Reviewer: JJ Marsh
What we thought: A well-constructed, thoughtful book which looks as if it’s a crime novel but is really about the human face of migration. Set in the US, a Mexican border town and a small mountain town in El Salvador, at the heart of the story is a mystery. A man is found shot in the back in a remote spot. Nearby is a rape tree.
The lives of three people play a part in the events of that night. Ana is a Texas Ranger patrolling the US border, keeping angry ranchers happy and trying not to fall in love with Presidio or her married colleague.
In Ojinaga, Luis seeks the quiet life, since retiring as a coyote, or people smuggler. He’s got his dogs and he’s got high hopes of dental assistant Adriana. But Luis was one of the best coyotes around and someone makes him an offer he cannot refuse. Marisol has spent her whole life in Perquín, dreaming of the United States. Finally, it’s time to leave. She sells her house and begins the long trek through all the places on her well-worn map to the Mexican-US border.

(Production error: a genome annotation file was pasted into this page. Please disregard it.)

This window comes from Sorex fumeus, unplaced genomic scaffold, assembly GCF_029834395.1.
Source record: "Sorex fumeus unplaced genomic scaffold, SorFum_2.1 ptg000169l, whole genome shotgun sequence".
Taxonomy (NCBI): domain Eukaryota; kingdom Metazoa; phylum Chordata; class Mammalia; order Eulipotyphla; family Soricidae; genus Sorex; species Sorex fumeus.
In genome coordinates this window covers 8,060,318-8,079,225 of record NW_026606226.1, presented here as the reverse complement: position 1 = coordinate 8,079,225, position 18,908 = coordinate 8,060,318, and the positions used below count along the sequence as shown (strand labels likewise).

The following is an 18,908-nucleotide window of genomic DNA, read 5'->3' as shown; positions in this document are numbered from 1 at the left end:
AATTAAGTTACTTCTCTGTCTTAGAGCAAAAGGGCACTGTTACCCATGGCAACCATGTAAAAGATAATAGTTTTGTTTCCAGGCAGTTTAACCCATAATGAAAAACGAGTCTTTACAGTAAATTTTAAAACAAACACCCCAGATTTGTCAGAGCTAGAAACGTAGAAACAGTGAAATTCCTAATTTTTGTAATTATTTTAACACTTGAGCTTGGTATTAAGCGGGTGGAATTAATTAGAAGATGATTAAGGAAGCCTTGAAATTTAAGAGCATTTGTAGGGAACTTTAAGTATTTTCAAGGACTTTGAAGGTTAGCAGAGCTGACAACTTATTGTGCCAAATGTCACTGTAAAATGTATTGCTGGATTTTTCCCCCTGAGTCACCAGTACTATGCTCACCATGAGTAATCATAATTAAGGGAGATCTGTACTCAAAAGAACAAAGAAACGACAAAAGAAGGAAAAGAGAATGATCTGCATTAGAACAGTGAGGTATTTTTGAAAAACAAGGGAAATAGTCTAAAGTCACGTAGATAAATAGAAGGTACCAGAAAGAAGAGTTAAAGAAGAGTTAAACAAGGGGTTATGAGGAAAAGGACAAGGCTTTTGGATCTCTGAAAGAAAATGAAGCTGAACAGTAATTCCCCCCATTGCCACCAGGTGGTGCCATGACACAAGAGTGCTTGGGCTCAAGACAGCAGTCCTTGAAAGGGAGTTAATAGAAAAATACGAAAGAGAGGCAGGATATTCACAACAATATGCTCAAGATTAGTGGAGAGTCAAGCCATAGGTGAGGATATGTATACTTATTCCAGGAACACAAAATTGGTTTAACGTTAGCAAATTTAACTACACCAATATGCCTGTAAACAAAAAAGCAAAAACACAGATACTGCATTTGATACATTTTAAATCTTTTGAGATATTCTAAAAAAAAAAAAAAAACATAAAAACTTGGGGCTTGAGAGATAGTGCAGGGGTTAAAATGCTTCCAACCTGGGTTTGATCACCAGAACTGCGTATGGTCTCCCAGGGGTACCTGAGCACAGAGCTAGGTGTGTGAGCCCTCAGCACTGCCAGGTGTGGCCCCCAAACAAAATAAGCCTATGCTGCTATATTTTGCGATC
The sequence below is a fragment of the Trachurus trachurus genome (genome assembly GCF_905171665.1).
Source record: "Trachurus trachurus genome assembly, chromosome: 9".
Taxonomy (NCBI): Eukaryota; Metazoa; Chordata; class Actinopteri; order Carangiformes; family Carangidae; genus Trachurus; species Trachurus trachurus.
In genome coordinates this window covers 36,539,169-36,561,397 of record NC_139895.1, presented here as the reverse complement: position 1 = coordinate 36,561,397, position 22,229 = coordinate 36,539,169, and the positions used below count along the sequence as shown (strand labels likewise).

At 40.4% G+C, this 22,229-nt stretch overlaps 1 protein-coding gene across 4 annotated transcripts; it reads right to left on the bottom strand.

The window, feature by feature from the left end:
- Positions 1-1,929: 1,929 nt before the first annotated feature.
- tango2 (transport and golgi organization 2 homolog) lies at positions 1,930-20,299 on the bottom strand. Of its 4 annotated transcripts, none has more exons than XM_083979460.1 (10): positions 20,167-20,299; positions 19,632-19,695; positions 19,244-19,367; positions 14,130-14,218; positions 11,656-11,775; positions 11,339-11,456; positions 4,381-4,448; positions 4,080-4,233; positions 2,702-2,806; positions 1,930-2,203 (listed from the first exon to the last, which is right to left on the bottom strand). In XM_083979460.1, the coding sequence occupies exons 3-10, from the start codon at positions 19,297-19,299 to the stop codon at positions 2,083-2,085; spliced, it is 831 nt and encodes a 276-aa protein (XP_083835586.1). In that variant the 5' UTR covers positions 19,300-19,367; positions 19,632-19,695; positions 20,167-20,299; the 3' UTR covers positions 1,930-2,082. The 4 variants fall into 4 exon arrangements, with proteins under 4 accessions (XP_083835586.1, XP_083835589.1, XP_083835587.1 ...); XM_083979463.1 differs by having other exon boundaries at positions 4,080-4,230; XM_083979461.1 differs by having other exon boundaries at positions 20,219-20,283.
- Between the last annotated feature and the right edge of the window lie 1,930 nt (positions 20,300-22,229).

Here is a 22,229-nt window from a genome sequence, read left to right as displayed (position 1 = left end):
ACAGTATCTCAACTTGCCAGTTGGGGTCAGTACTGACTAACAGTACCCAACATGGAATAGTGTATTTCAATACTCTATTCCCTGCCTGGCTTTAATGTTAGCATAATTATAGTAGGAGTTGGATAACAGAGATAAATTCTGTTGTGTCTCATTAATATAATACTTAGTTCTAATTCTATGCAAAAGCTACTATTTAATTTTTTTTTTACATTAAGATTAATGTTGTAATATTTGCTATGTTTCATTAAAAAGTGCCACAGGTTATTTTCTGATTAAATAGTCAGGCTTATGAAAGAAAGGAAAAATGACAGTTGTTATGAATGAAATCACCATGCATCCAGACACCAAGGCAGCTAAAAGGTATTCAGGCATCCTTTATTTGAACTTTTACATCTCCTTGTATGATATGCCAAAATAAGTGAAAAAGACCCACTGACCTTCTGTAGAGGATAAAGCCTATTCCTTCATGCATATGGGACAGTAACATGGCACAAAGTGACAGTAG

The reader is drawn to each of these people, sympathising with their circumstances and willing them all to get what they want. Which is, of course, impossible. The author makes full use of the setting, bringing the places to hot, dry, dusty, steamy life through the eyes of his characters. Unpredictable and touching, the story by turns wrenches and warms your heart, not to mention saying a great deal about human nature. The construction of this book and its conclusion in particular are superb. Essential reading for anyone with an opinion on immigration.
You’ll enjoy this if you liked: A Yellow Raft in Blue Water by Michael Dorris, Tequila Sunset by Sam Hawken.
Avoid if you don’t like: The realities of human trafficking, having prejudices challenged
Ideal accompaniments: Eat pupusas revueltas, drink a cold bottle of Lone Star and the soundtrack to Once Upon A Time in America by Ennio Morricone
Genre: Contemporary, Crime, Mystery
Available from Amazon